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Parakeratosis causing laryngeal leukoplakia

last modified on: Wed, 10/03/2018 - 11:20

Return to: Laryngeal leukoplakia white plaques on vocal cords

 Go to: Hyperkeratosis causing laryngeal leukoplakia

The laryngeal squamous mucosa typically does not contain a layer of parakeratotic surface cells.  Parakeratosis occurs when there is retention of nuclei in squamous cells at the upper most layers of the mucosa. This abnormality can be seen with exposure to irritants, especially cigarette smoke.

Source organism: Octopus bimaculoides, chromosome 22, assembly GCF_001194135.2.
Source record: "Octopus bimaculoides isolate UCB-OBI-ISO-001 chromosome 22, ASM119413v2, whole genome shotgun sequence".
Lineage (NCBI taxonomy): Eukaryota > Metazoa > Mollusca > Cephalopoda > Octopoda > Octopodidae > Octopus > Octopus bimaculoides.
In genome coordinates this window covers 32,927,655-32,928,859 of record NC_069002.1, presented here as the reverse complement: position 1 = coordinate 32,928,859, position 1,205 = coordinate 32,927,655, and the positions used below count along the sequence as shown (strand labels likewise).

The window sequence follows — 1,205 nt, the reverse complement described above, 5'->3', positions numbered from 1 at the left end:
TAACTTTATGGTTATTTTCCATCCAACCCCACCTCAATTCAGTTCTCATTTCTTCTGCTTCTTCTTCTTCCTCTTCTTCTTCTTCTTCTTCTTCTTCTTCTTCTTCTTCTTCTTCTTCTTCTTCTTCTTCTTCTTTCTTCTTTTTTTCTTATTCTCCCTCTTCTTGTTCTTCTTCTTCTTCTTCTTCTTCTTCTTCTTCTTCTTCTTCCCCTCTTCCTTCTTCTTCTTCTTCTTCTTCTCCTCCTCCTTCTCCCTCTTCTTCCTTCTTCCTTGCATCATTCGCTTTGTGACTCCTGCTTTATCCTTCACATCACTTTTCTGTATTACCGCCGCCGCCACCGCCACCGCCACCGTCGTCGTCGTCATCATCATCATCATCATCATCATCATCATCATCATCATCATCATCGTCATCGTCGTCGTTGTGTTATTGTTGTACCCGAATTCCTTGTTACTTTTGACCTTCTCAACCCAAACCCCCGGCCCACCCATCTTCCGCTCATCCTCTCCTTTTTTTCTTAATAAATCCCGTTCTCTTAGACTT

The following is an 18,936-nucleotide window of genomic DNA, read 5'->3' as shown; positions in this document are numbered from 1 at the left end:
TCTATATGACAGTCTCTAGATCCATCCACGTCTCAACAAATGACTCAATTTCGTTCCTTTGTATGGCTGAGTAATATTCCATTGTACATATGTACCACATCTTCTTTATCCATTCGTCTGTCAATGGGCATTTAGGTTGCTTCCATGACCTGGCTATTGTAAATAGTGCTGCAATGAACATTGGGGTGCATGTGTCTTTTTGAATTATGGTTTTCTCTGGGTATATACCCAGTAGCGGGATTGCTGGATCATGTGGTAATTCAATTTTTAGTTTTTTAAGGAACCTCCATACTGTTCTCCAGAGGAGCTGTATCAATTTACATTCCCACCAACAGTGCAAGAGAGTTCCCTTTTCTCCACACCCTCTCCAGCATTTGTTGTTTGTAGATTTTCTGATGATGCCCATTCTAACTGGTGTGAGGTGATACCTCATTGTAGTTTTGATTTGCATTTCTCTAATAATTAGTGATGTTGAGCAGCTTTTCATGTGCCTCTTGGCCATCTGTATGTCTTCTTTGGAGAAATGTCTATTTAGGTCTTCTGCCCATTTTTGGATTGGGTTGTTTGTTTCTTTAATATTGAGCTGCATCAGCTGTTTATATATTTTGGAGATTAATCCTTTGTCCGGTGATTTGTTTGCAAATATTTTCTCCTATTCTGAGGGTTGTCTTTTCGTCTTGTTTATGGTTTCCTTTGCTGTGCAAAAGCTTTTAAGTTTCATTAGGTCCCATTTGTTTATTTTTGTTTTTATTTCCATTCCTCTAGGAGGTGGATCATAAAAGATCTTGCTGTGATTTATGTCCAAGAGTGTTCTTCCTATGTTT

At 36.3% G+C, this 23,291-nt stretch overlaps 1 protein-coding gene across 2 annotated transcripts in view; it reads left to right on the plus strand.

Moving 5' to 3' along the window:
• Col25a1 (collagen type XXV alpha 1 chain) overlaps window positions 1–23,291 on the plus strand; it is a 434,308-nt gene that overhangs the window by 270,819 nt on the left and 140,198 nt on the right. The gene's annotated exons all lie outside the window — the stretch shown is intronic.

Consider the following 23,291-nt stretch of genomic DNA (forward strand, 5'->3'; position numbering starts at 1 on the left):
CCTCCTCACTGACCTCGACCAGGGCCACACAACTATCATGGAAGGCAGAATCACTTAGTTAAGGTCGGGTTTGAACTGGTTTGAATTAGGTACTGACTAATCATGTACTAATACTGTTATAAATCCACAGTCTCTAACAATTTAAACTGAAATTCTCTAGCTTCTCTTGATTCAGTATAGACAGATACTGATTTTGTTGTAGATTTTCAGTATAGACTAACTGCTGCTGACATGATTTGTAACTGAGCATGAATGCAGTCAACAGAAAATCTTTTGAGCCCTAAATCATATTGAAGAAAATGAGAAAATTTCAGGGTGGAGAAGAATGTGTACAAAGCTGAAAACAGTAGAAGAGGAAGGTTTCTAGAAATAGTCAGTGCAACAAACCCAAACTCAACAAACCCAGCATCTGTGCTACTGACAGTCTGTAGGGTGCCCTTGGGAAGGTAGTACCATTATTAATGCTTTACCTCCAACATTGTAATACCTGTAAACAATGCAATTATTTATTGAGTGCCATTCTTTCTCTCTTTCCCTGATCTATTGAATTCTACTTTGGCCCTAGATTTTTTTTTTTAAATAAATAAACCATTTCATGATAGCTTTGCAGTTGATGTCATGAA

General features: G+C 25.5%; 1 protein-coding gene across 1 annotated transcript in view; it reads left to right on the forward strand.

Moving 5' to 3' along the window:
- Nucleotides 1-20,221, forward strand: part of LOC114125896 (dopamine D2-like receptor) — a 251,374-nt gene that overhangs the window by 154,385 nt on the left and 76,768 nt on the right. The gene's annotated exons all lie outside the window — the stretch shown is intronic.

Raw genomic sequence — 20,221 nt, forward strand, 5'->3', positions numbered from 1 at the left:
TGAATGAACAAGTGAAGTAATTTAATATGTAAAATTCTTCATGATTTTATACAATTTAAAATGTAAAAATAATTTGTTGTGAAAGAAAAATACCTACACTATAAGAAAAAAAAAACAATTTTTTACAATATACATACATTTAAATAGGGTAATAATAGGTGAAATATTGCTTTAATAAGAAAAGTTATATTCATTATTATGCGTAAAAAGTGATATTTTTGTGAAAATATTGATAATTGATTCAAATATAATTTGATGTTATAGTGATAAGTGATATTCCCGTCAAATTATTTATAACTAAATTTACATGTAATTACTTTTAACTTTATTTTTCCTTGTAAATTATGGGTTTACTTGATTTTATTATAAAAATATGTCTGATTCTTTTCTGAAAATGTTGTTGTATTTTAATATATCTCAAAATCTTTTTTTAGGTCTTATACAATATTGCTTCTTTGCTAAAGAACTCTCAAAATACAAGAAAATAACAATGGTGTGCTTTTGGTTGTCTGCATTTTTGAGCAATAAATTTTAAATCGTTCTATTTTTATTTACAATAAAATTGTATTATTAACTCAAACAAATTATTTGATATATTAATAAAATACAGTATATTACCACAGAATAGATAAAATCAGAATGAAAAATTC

Examples of parakeratosis

 

 

Several keratohyaline granules (arrows) within this parakeratotic mucosa.
Exposure to inhalational irritants is one mechanism that may lead to surface nuclear retention (arrows).
This biopsy shows thick parakeratosis as well as some atypia along the basal zone sufficient for a diagnosis of mild squamous dysplasia.

 

Case Example - Endoscopic Resection of Leukoplakia 02 16 2011